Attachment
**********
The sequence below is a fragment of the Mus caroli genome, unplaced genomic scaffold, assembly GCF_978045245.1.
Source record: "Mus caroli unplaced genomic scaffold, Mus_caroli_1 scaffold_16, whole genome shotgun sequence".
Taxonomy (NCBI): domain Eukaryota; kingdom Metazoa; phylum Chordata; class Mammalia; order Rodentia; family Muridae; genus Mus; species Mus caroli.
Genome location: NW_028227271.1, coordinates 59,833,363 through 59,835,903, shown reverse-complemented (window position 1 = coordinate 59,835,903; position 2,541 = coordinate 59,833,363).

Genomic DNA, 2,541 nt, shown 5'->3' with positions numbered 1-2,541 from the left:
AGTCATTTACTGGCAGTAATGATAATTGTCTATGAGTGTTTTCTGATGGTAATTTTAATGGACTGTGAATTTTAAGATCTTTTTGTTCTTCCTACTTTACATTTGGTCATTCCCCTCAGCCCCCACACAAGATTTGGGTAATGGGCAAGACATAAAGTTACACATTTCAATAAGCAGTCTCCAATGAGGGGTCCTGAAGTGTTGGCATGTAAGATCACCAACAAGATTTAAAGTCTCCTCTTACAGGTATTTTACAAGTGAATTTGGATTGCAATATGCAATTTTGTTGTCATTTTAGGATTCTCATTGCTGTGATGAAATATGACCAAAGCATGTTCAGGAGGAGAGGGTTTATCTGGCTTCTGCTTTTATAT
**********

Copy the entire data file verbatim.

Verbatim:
The sequence below is a fragment of the Mus caroli genome, unplaced genomic scaffold, assembly GCF_978045245.1.
Source record: "Mus caroli unplaced genomic scaffold, Mus_caroli_1 scaffold_16, whole genome shotgun sequence".
Taxonomy (NCBI): domain Eukaryota; kingdom Metazoa; phylum Chordata; class Mammalia; order Rodentia; family Muridae; genus Mus; species Mus caroli.
Genome location: NW_028227271.1, coordinates 59,833,363 through 59,835,903, shown reverse-complemented (window position 1 = coordinate 59,835,903; position 2,541 = coordinate 59,833,363).

Genomic DNA, 2,541 nt, shown 5'->3' with positions numbered 1-2,541 from the left:
AGTCATTTACTGGCAGTAATGATAATTGTCTATGAGTGTTTTCTGATGGTAATTTTAATGGACTGTGAATTTTAAGATCTTTTTGTTCTTCCTACTTTACATTTGGTCATTCCCCTCAGCCCCCACACAAGATTTGGGTAATGGGCAAGACATAAAGTTACACATTTCAATAAGCAGTCTCCAATGAGGGGTCCTGAAGTGTTGGCATGTAAGATCACCAACAAGATTTAAAGTCTCCTCTTACAGGTATTTTACAAGTGAATTTGGATTGCAATATGCAATTTTGTTGTCATTTTAGGATTCTCATTGCTGTGATGAAATATGACCAAAGCATGTTCAGGAGGAGAGGGTTTATCTGGCTTCTGCTTTTATAT